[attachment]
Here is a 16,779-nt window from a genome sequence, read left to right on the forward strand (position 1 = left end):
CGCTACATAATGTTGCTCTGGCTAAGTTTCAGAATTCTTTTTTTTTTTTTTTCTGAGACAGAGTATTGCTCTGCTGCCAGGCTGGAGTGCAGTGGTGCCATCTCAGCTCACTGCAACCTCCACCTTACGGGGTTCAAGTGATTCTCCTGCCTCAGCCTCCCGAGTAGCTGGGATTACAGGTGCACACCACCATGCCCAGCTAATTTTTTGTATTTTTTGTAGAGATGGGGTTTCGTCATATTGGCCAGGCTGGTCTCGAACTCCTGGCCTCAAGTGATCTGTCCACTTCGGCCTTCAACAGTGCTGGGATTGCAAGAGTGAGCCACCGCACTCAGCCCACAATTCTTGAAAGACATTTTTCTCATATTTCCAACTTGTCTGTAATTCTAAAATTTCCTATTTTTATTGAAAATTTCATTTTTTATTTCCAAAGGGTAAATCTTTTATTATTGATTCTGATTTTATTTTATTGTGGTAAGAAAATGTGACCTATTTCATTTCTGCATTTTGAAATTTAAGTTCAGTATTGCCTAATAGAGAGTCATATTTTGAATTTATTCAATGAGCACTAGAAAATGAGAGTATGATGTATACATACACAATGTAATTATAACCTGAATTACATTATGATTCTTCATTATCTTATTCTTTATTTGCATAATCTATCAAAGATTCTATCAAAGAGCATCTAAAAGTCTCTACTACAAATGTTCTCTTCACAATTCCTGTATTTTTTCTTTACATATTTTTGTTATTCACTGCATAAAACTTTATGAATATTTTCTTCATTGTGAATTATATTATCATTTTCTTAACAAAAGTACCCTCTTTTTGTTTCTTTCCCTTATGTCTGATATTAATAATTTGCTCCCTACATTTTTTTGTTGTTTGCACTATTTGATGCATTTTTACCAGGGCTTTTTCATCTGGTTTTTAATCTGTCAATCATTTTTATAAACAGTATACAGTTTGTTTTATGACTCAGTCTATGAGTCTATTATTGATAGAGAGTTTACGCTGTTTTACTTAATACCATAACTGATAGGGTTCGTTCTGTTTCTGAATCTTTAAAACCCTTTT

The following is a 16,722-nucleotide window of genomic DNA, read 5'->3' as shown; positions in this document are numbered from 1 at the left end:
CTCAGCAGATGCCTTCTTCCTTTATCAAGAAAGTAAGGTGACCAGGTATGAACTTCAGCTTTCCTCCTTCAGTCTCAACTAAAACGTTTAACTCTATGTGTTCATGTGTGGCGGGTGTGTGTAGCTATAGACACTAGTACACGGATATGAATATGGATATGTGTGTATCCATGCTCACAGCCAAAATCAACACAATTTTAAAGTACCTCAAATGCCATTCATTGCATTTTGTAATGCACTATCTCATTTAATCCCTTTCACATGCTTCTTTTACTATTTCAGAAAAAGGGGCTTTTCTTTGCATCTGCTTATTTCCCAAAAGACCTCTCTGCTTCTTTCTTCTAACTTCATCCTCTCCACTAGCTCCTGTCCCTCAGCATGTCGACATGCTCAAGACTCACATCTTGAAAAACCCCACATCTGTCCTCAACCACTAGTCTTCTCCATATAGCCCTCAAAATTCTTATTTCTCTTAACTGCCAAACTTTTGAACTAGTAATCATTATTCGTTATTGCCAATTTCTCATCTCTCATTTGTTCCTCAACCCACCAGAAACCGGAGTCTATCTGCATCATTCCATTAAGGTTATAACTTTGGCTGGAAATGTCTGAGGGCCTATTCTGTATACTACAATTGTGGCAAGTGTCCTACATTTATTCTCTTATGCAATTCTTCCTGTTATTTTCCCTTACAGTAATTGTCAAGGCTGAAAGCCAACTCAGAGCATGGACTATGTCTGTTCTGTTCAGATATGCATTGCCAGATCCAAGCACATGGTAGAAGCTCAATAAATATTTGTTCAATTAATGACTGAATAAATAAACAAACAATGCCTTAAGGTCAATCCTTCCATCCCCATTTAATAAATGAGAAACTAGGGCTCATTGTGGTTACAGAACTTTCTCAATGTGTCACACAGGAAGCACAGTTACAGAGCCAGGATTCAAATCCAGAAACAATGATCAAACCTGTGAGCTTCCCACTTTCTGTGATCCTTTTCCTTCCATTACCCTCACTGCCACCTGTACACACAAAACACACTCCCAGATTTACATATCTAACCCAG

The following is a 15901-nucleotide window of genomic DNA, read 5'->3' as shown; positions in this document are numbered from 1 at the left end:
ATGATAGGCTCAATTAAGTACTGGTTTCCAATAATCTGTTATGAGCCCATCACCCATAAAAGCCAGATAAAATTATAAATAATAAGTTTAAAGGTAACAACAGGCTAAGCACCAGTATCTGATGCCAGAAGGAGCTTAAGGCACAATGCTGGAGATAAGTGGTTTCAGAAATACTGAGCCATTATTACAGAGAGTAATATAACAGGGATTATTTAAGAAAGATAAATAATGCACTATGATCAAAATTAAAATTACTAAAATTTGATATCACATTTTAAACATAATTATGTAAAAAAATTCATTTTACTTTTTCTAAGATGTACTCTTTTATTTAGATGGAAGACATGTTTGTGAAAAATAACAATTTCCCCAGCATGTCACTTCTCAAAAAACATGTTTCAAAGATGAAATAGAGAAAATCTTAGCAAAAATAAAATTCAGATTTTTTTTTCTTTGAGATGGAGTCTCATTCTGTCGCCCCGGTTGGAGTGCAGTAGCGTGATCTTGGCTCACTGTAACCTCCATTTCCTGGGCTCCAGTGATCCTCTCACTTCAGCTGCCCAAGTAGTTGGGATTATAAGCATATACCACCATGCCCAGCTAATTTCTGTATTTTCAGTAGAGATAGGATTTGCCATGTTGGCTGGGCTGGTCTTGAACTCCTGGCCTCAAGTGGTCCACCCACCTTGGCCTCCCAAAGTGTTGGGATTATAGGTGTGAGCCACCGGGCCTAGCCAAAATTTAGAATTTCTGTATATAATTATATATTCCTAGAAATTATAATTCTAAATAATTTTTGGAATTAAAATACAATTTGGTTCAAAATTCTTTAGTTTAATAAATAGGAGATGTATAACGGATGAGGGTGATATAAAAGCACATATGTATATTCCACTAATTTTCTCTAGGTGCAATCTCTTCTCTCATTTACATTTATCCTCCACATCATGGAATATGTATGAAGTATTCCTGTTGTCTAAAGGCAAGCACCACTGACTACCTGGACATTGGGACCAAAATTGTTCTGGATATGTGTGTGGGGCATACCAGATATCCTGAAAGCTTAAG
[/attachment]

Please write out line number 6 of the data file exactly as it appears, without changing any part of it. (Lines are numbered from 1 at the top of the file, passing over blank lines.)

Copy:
ATGATAGGCTCAATTAAGTACTGGTTTCCAATAATCTGTTATGAGCCCATCACCCATAAAAGCCAGATAAAATTATAAATAATAAGTTTAAAGGTAACAACAGGCTAAGCACCAGTATCTGATGCCAGAAGGAGCTTAAGGCACAATGCTGGAGATAAGTGGTTTCAGAAATACTGAGCCATTATTACAGAGAGTAATATAACAGGGATTATTTAAGAAAGATAAATAATGCACTATGATCAAAATTAAAATTACTAAAATTTGATATCACATTTTAAACATAATTATGTAAAAAAATTCATTTTACTTTTTCTAAGATGTACTCTTTTATTTAGATGGAAGACATGTTTGTGAAAAATAACAATTTCCCCAGCATGTCACTTCTCAAAAAACATGTTTCAAAGATGAAATAGAGAAAATCTTAGCAAAAATAAAATTCAGATTTTTTTTTCTTTGAGATGGAGTCTCATTCTGTCGCCCCGGTTGGAGTGCAGTAGCGTGATCTTGGCTCACTGTAACCTCCATTTCCTGGGCTCCAGTGATCCTCTCACTTCAGCTGCCCAAGTAGTTGGGATTATAAGCATATACCACCATGCCCAGCTAATTTCTGTATTTTCAGTAGAGATAGGATTTGCCATGTTGGCTGGGCTGGTCTTGAACTCCTGGCCTCAAGTGGTCCACCCACCTTGGCCTCCCAAAGTGTTGGGATTATAGGTGTGAGCCACCGGGCCTAGCCAAAATTTAGAATTTCTGTATATAATTATATATTCCTAGAAATTATAATTCTAAATAATTTTTGGAATTAAAATACAATTTGGTTCAAAATTCTTTAGTTTAATAAATAGGAGATGTATAACGGATGAGGGTGATATAAAAGCACATATGTATATTCCACTAATTTTCTCTAGGTGCAATCTCTTCTCTCATTTACATTTATCCTCCACATCATGGAATATGTATGAAGTATTCCTGTTGTCTAAAGGCAAGCACCACTGACTACCTGGACATTGGGACCAAAATTGTTCTGGATATGTGTGTGGGGCATACCAGATATCCTGAAAGCTTAAG